Hernandez 3from standardization would not allow teachers to brainwash students; it would let them formtheir own personal beliefs in accordance to knowledge rather than ignorance.T
he concept of Bloom’s taxonomy does not pose a problem in light of my educational
and teaching beliefs. It is a broad enough concept and offers a reasonable guideline for classroomactivity. Its order may not be as accurate for one student as it might be for another, though. One
student may find “create” to be at a lower level than “remember” and vice versa. Therefore, it
should not be seen as a stepladder, but as a pile of things in no particular order.I still consider lesson planning necessary. It helps to arrange your thoughts and processesand, when you see a lesson plan in writing, you can hopefully see holes that need filling in. Thelesson plan, however, should not completely dictate a lesson. Improvising and impulsiveactivities should be used in the classroom and, therefore, time should always be allotted for suchelasticity in a lesson plan.Unfortunately, we were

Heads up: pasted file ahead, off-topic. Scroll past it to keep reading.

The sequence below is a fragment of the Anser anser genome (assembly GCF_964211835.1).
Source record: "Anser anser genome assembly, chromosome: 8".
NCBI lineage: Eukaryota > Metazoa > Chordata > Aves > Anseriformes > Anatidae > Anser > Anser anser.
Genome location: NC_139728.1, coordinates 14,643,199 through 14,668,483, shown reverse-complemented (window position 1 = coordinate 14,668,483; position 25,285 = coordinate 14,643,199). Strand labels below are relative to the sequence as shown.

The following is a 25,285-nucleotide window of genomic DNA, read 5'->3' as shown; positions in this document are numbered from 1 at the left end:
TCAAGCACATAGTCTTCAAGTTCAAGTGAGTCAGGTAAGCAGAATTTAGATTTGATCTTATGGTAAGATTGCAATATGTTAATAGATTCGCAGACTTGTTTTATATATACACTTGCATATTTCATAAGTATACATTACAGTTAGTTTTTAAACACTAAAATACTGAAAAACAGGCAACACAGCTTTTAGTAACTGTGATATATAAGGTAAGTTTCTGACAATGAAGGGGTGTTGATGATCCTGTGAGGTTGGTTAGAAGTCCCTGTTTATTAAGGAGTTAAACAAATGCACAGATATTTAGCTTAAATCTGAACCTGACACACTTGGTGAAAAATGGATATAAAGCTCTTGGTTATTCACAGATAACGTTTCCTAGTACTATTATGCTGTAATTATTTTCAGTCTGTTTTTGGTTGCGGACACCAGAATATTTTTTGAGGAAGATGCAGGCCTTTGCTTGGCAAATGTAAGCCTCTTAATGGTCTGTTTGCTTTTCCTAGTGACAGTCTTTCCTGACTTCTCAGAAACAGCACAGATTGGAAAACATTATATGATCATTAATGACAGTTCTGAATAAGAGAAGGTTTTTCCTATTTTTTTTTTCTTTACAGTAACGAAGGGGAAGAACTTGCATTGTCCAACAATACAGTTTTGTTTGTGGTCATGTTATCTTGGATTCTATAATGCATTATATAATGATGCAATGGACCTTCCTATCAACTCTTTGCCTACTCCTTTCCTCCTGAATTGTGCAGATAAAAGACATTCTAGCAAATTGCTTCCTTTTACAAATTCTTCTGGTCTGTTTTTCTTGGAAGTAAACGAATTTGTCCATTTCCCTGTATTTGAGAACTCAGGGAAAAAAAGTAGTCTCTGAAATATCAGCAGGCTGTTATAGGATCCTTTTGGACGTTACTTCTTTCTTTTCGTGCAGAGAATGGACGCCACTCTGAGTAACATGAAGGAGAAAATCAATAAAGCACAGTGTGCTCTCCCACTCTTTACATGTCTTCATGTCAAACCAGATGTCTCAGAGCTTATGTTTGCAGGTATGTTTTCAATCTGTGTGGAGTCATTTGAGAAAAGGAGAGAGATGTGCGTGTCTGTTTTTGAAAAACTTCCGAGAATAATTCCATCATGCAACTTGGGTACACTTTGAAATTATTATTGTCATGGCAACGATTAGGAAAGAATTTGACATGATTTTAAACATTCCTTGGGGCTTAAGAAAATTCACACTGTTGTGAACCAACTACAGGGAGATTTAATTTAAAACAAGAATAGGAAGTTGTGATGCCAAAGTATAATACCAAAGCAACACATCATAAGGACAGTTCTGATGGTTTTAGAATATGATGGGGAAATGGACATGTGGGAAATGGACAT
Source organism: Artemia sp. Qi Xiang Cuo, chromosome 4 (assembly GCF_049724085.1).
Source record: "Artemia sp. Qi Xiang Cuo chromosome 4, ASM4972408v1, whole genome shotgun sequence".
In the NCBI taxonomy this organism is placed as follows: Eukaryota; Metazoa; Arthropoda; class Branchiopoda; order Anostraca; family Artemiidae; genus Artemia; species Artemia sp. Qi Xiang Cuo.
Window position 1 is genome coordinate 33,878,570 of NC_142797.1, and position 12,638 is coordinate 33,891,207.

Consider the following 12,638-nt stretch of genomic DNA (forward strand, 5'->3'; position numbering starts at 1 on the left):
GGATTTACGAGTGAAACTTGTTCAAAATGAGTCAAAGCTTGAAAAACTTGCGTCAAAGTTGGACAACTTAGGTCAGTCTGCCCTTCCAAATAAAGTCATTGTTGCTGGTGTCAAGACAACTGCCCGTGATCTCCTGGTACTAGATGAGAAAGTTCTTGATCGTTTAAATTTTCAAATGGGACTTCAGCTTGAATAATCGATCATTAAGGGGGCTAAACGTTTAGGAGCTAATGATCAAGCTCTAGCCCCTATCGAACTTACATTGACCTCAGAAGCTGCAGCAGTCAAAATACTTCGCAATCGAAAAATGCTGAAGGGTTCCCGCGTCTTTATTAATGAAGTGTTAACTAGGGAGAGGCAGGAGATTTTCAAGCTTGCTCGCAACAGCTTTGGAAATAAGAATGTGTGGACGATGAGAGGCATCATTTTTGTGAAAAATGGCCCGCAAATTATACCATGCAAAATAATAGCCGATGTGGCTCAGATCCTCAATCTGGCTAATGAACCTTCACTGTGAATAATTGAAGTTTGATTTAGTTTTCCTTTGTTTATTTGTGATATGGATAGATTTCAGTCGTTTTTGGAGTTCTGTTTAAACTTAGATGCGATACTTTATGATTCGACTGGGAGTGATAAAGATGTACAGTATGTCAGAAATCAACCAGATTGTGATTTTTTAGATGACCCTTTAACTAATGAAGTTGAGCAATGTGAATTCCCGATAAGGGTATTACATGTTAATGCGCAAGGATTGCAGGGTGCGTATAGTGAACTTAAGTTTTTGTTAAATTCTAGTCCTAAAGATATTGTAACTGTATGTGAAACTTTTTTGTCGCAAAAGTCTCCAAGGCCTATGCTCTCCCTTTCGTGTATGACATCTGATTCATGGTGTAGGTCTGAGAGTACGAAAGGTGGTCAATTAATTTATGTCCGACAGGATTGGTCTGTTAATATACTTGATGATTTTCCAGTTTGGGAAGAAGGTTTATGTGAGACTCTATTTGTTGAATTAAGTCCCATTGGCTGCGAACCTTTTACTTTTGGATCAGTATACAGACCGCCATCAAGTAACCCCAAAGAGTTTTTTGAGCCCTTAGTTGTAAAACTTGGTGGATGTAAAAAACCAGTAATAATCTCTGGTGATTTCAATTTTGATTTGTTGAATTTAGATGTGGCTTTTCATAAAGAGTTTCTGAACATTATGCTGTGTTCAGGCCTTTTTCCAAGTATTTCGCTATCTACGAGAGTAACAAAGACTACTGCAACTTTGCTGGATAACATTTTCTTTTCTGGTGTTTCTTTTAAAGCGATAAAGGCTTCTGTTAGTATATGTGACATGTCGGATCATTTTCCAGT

able to come up with something improvised to fill in theremaining time when our lesson ended much earlier than planned. Prof. Miyazawa made it clearthat if we were in a public school atmosphere, we would not have the ability to simply release aclass earlier than scheduled. Recommendations regarding how to fill in the gap included giving
student’s study time, a chance to get a head start on a future lesson or that night’s assignment, or,
most likely to the chagrin of many a teacher, playing a game unrelated to anything. Again, Ibelieve that if I were teaching a subject I was interested in, it would be easier for me to give ananecdote- personal or historical- related to the lesson that was just taught. Perhaps I could talk about a movie or a book that students who had liked the lesson topic might be interested in. If Ihave electronic tools available, it is all the more simple to fill in time gaps. If students have